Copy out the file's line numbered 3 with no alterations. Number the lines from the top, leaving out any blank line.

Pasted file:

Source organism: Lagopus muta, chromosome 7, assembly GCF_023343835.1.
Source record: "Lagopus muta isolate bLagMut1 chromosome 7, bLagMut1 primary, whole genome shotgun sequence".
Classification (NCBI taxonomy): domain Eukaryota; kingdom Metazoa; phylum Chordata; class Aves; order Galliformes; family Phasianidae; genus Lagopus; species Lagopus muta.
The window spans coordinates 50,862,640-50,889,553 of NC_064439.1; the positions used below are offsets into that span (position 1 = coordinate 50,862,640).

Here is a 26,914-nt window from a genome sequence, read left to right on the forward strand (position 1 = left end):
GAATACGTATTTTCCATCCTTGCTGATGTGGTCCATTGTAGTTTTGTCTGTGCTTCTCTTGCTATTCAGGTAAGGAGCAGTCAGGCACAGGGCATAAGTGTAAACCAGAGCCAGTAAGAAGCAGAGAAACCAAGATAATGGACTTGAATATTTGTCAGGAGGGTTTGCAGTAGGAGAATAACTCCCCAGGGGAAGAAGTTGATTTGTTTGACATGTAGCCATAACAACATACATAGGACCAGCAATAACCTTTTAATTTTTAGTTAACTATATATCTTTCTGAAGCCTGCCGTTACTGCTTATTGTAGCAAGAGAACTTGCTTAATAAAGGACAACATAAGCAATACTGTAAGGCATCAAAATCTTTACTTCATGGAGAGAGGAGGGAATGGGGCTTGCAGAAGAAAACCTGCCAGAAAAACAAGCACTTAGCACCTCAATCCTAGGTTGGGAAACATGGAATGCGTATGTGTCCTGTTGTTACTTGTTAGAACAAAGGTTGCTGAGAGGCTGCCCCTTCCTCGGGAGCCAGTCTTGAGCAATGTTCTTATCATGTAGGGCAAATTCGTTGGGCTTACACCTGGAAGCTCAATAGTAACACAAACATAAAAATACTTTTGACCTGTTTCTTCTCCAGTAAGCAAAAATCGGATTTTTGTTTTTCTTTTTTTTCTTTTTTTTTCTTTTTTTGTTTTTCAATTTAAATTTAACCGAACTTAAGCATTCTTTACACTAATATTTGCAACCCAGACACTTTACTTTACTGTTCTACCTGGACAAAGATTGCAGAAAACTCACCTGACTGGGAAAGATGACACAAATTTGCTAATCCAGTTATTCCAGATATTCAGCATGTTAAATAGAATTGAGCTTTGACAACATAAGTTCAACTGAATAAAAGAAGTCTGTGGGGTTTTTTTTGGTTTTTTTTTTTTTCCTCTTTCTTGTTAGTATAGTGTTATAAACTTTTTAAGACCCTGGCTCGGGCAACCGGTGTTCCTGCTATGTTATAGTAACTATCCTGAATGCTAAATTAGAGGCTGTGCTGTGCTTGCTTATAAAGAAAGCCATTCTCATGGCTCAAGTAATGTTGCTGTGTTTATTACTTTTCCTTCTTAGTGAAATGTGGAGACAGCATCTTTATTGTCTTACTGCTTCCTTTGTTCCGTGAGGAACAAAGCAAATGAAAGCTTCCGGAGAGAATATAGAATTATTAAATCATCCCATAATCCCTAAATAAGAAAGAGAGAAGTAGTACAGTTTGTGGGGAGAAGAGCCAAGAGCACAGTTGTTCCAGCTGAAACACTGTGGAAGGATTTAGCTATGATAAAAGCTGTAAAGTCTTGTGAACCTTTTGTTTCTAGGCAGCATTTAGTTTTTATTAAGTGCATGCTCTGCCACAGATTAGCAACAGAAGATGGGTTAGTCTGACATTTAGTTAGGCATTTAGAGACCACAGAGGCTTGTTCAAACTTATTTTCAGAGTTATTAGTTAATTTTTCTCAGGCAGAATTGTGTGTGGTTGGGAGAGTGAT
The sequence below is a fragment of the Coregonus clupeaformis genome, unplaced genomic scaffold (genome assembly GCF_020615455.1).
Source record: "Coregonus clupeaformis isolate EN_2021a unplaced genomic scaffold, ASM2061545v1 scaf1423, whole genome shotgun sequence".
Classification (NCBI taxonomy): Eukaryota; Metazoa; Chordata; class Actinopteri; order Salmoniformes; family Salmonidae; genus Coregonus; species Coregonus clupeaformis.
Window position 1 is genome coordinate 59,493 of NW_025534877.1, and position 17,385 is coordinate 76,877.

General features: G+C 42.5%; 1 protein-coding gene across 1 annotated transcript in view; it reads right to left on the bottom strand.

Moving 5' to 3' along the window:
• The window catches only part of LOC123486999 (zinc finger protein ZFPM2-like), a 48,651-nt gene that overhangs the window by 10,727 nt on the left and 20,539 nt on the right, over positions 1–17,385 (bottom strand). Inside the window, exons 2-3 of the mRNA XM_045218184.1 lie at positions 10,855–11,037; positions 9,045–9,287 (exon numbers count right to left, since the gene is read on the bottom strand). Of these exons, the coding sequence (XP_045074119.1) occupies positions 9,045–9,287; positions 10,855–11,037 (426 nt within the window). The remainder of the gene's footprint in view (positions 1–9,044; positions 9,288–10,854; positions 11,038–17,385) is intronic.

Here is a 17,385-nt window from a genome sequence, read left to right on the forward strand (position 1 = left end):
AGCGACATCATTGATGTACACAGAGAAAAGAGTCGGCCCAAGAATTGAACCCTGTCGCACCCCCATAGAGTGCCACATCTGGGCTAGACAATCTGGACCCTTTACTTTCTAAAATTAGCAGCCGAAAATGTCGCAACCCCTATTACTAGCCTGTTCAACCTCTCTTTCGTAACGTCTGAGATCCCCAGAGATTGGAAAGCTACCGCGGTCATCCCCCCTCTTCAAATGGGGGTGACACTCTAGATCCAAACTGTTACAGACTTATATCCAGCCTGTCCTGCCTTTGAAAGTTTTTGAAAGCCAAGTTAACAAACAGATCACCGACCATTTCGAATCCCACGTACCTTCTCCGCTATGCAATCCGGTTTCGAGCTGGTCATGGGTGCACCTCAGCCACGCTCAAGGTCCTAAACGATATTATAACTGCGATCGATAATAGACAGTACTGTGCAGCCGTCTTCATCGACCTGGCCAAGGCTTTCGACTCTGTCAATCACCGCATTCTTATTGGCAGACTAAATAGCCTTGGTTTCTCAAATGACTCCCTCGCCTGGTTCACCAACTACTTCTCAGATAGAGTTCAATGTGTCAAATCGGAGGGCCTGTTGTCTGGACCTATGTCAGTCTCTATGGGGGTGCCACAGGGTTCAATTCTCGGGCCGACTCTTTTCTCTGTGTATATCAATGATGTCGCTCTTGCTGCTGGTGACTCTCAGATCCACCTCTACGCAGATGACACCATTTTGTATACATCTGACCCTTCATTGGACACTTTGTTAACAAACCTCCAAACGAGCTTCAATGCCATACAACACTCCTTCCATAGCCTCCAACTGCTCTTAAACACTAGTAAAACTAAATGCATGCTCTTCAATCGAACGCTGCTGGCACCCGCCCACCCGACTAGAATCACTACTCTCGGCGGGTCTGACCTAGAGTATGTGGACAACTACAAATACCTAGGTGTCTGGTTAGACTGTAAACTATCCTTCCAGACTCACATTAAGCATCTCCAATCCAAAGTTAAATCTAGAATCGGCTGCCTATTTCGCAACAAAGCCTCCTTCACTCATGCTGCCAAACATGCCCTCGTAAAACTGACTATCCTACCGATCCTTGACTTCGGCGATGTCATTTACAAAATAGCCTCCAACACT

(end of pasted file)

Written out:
Classification (NCBI taxonomy): domain Eukaryota; kingdom Metazoa; phylum Chordata; class Aves; order Galliformes; family Phasianidae; genus Lagopus; species Lagopus muta.